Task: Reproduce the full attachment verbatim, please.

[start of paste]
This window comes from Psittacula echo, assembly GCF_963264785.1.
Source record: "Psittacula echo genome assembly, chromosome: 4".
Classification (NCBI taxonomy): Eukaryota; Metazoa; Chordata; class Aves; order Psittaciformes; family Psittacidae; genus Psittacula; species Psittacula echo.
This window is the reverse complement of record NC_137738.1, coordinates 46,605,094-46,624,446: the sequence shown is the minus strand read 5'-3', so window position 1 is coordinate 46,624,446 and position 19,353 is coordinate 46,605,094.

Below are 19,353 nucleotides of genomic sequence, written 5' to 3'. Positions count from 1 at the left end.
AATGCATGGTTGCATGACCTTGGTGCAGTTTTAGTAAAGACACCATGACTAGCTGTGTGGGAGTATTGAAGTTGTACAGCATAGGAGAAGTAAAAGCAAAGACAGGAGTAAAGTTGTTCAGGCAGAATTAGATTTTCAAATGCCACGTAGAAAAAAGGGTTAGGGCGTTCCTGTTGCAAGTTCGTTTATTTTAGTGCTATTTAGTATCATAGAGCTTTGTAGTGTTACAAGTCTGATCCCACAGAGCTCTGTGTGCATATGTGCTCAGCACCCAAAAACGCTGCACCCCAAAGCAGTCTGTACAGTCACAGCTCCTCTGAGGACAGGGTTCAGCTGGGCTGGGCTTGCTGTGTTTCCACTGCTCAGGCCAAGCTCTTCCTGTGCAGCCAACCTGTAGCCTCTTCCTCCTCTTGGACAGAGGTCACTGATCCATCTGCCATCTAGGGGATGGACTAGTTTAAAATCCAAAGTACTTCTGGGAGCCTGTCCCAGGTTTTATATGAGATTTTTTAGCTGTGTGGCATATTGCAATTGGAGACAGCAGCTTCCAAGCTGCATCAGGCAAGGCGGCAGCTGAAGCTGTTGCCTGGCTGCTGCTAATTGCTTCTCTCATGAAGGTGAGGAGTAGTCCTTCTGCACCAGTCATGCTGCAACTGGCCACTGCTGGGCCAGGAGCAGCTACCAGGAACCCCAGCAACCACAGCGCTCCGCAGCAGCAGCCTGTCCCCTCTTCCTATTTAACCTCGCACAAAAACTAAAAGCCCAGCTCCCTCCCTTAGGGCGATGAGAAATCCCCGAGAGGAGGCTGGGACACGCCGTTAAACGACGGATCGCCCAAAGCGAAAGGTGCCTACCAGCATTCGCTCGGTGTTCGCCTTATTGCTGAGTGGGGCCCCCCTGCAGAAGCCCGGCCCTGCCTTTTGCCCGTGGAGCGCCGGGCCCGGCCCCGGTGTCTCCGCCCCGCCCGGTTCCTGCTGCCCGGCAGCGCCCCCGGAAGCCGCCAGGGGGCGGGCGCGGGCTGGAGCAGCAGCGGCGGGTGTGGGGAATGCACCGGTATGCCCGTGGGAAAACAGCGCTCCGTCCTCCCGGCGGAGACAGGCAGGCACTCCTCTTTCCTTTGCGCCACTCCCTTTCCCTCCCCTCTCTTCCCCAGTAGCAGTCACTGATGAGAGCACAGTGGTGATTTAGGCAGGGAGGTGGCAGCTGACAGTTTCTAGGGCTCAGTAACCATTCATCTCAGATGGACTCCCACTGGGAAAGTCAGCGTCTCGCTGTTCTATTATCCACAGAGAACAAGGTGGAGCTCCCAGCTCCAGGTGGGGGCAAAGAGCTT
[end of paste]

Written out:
This window comes from Psittacula echo, assembly GCF_963264785.1.
Source record: "Psittacula echo genome assembly, chromosome: 4".
Classification (NCBI taxonomy): Eukaryota; Metazoa; Chordata; class Aves; order Psittaciformes; family Psittacidae; genus Psittacula; species Psittacula echo.
This window is the reverse complement of record NC_137738.1, coordinates 46,605,094-46,624,446: the sequence shown is the minus strand read 5'-3', so window position 1 is coordinate 46,624,446 and position 19,353 is coordinate 46,605,094.

Below are 19,353 nucleotides of genomic sequence, written 5' to 3'. Positions count from 1 at the left end.
AATGCATGGTTGCATGACCTTGGTGCAGTTTTAGTAAAGACACCATGACTAGCTGTGTGGGAGTATTGAAGTTGTACAGCATAGGAGAAGTAAAAGCAAAGACAGGAGTAAAGTTGTTCAGGCAGAATTAGATTTTCAAATGCCACGTAGAAAAAAGGGTTAGGGCGTTCCTGTTGCAAGTTCGTTTATTTTAGTGCTATTTAGTATCATAGAGCTTTGTAGTGTTACAAGTCTGATCCCACAGAGCTCTGTGTGCATATGTGCTCAGCACCCAAAAACGCTGCACCCCAAAGCAGTCTGTACAGTCACAGCTCCTCTGAGGACAGGGTTCAGCTGGGCTGGGCTTGCTGTGTTTCCACTGCTCAGGCCAAGCTCTTCCTGTGCAGCCAACCTGTAGCCTCTTCCTCCTCTTGGACAGAGGTCACTGATCCATCTGCCATCTAGGGGATGGACTAGTTTAAAATCCAAAGTACTTCTGGGAGCCTGTCCCAGGTTTTATATGAGATTTTTTAGCTGTGTGGCATATTGCAATTGGAGACAGCAGCTTCCAAGCTGCATCAGGCAAGGCGGCAGCTGAAGCTGTTGCCTGGCTGCTGCTAATTGCTTCTCTCATGAAGGTGAGGAGTAGTCCTTCTGCACCAGTCATGCTGCAACTGGCCACTGCTGGGCCAGGAGCAGCTACCAGGAACCCCAGCAACCACAGCGCTCCGCAGCAGCAGCCTGTCCCCTCTTCCTATTTAACCTCGCACAAAAACTAAAAGCCCAGCTCCCTCCCTTAGGGCGATGAGAAATCCCCGAGAGGAGGCTGGGACACGCCGTTAAACGACGGATCGCCCAAAGCGAAAGGTGCCTACCAGCATTCGCTCGGTGTTCGCCTTATTGCTGAGTGGGGCCCCCCTGCAGAAGCCCGGCCCTGCCTTTTGCCCGTGGAGCGCCGGGCCCGGCCCCGGTGTCTCCGCCCCGCCCGGTTCCTGCTGCCCGGCAGCGCCCCCGGAAGCCGCCAGGGGGCGGGCGCGGGCTGGAGCAGCAGCGGCGGGTGTGGGGAATGCACCGGTATGCCCGTGGGAAAACAGCGCTCCGTCCTCCCGGCGGAGACAGGCAGGCACTCCTCTTTCCTTTGCGCCACTCCCTTTCCCTCCCCTCTCTTCCCCAGTAGCAGTCACTGATGAGAGCACAGTGGTGATTTAGGCAGGGAGGTGGCAGCTGACAGTTTCTAGGGCTCAGTAACCATTCATCTCAGATGGACTCCCACTGGGAAAGTCAGCGTCTCGCTGTTCTATTATCCACAGAGAACAAGGTGGAGCTCCCAGCTCCAGGTGGGGGCAAAGAGCTT